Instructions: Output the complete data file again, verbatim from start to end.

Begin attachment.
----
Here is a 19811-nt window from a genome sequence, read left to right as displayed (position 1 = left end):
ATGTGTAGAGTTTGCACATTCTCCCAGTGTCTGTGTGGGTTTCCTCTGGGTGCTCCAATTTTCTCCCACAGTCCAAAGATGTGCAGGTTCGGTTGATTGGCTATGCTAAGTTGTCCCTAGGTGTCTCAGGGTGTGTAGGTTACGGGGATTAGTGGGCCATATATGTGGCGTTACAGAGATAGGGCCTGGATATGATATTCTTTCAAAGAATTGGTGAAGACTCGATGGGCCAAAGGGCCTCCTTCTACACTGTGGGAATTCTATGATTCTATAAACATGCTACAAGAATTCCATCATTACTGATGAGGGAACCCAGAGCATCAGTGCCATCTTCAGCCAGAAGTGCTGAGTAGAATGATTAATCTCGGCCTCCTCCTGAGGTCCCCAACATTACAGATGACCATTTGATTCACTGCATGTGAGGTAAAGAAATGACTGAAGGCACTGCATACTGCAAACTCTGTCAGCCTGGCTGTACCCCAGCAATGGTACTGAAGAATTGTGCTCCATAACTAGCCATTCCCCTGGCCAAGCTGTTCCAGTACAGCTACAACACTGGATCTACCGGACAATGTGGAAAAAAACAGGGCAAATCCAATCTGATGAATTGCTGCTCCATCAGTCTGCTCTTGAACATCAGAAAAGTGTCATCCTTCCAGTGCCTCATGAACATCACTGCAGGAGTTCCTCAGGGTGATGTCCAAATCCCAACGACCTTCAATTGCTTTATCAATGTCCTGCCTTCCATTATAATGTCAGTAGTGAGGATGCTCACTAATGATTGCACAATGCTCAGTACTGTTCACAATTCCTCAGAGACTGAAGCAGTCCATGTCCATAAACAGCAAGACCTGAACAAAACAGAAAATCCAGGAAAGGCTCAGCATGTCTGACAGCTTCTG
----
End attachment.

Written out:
Here is a 19811-nt window from a genome sequence, read left to right as displayed (position 1 = left end):
ATGTGTAGAGTTTGCACATTCTCCCAGTGTCTGTGTGGGTTTCCTCTGGGTGCTCCAATTTTCTCCCACAGTCCAAAGATGTGCAGGTTCGGTTGATTGGCTATGCTAAGTTGTCCCTAGGTGTCTCAGGGTGTGTAGGTTACGGGGATTAGTGGGCCATATATGTGGCGTTACAGAGATAGGGCCTGGATATGATATTCTTTCAAAGAATTGGTGAAGACTCGATGGGCCAAAGGGCCTCCTTCTACACTGTGGGAATTCTATGATTCTATAAACATGCTACAAGAATTCCATCATTACTGATGAGGGAACCCAGAGCATCAGTGCCATCTTCAGCCAGAAGTGCTGAGTAGAATGATTAATCTCGGCCTCCTCCTGAGGTCCCCAACATTACAGATGACCATTTGATTCACTGCATGTGAGGTAAAGAAATGACTGAAGGCACTGCATACTGCAAACTCTGTCAGCCTGGCTGTACCCCAGCAATGGTACTGAAGAATTGTGCTCCATAACTAGCCATTCCCCTGGCCAAGCTGTTCCAGTACAGCTACAACACTGGATCTACCGGACAATGTGGAAAAAAACAGGGCAAATCCAATCTGATGAATTGCTGCTCCATCAGTCTGCTCTTGAACATCAGAAAAGTGTCATCCTTCCAGTGCCTCATGAACATCACTGCAGGAGTTCCTCAGGGTGATGTCCAAATCCCAACGACCTTCAATTGCTTTATCAATGTCCTGCCTTCCATTATAATGTCAGTAGTGAGGATGCTCACTAATGATTGCACAATGCTCAGTACTGTTCACAATTCCTCAGAGACTGAAGCAGTCCATGTCCATAAACAGCAAGACCTGAACAAAACAGAAAATCCAGGAAAGGCTCAGCATGTCTGACAGCTTCTG